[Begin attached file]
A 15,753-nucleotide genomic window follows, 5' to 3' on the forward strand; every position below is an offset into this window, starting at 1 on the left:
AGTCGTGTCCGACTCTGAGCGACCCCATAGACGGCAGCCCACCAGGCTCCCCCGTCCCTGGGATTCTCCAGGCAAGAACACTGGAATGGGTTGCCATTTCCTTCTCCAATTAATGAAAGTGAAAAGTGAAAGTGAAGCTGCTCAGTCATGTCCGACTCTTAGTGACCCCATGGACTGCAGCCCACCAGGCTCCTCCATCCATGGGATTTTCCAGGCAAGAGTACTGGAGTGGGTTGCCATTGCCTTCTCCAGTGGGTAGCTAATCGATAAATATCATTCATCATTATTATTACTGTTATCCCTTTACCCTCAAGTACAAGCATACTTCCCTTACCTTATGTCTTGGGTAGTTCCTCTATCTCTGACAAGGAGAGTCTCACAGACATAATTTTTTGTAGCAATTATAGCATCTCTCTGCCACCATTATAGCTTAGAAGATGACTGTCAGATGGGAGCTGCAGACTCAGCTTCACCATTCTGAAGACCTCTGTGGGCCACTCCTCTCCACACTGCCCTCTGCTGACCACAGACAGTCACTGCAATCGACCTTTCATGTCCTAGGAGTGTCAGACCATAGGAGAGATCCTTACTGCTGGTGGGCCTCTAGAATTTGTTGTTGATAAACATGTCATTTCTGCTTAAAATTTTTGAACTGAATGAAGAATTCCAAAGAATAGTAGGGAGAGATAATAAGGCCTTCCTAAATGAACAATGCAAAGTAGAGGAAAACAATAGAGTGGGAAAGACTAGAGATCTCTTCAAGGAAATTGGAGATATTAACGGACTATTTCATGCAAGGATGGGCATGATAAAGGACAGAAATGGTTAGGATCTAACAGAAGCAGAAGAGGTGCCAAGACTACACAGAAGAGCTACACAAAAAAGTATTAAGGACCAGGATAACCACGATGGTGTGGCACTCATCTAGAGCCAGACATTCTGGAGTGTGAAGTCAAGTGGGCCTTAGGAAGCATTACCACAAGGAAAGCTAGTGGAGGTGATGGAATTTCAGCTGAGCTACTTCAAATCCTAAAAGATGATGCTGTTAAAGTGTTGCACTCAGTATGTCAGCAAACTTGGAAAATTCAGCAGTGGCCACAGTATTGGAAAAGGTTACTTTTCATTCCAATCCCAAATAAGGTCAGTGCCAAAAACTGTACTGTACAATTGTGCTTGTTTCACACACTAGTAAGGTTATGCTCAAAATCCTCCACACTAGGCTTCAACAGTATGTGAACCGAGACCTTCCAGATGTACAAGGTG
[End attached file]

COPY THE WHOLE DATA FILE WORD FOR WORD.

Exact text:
A 15,753-nucleotide genomic window follows, 5' to 3' on the forward strand; every position below is an offset into this window, starting at 1 on the left:
AGTCGTGTCCGACTCTGAGCGACCCCATAGACGGCAGCCCACCAGGCTCCCCCGTCCCTGGGATTCTCCAGGCAAGAACACTGGAATGGGTTGCCATTTCCTTCTCCAATTAATGAAAGTGAAAAGTGAAAGTGAAGCTGCTCAGTCATGTCCGACTCTTAGTGACCCCATGGACTGCAGCCCACCAGGCTCCTCCATCCATGGGATTTTCCAGGCAAGAGTACTGGAGTGGGTTGCCATTGCCTTCTCCAGTGGGTAGCTAATCGATAAATATCATTCATCATTATTATTACTGTTATCCCTTTACCCTCAAGTACAAGCATACTTCCCTTACCTTATGTCTTGGGTAGTTCCTCTATCTCTGACAAGGAGAGTCTCACAGACATAATTTTTTGTAGCAATTATAGCATCTCTCTGCCACCATTATAGCTTAGAAGATGACTGTCAGATGGGAGCTGCAGACTCAGCTTCACCATTCTGAAGACCTCTGTGGGCCACTCCTCTCCACACTGCCCTCTGCTGACCACAGACAGTCACTGCAATCGACCTTTCATGTCCTAGGAGTGTCAGACCATAGGAGAGATCCTTACTGCTGGTGGGCCTCTAGAATTTGTTGTTGATAAACATGTCATTTCTGCTTAAAATTTTTGAACTGAATGAAGAATTCCAAAGAATAGTAGGGAGAGATAATAAGGCCTTCCTAAATGAACAATGCAAAGTAGAGGAAAACAATAGAGTGGGAAAGACTAGAGATCTCTTCAAGGAAATTGGAGATATTAACGGACTATTTCATGCAAGGATGGGCATGATAAAGGACAGAAATGGTTAGGATCTAACAGAAGCAGAAGAGGTGCCAAGACTACACAGAAGAGCTACACAAAAAAGTATTAAGGACCAGGATAACCACGATGGTGTGGCACTCATCTAGAGCCAGACATTCTGGAGTGTGAAGTCAAGTGGGCCTTAGGAAGCATTACCACAAGGAAAGCTAGTGGAGGTGATGGAATTTCAGCTGAGCTACTTCAAATCCTAAAAGATGATGCTGTTAAAGTGTTGCACTCAGTATGTCAGCAAACTTGGAAAATTCAGCAGTGGCCACAGTATTGGAAAAGGTTACTTTTCATTCCAATCCCAAATAAGGTCAGTGCCAAAAACTGTACTGTACAATTGTGCTTGTTTCACACACTAGTAAGGTTATGCTCAAAATCCTCCACACTAGGCTTCAACAGTATGTGAACCGAGACCTTCCAGATGTACAAGGTG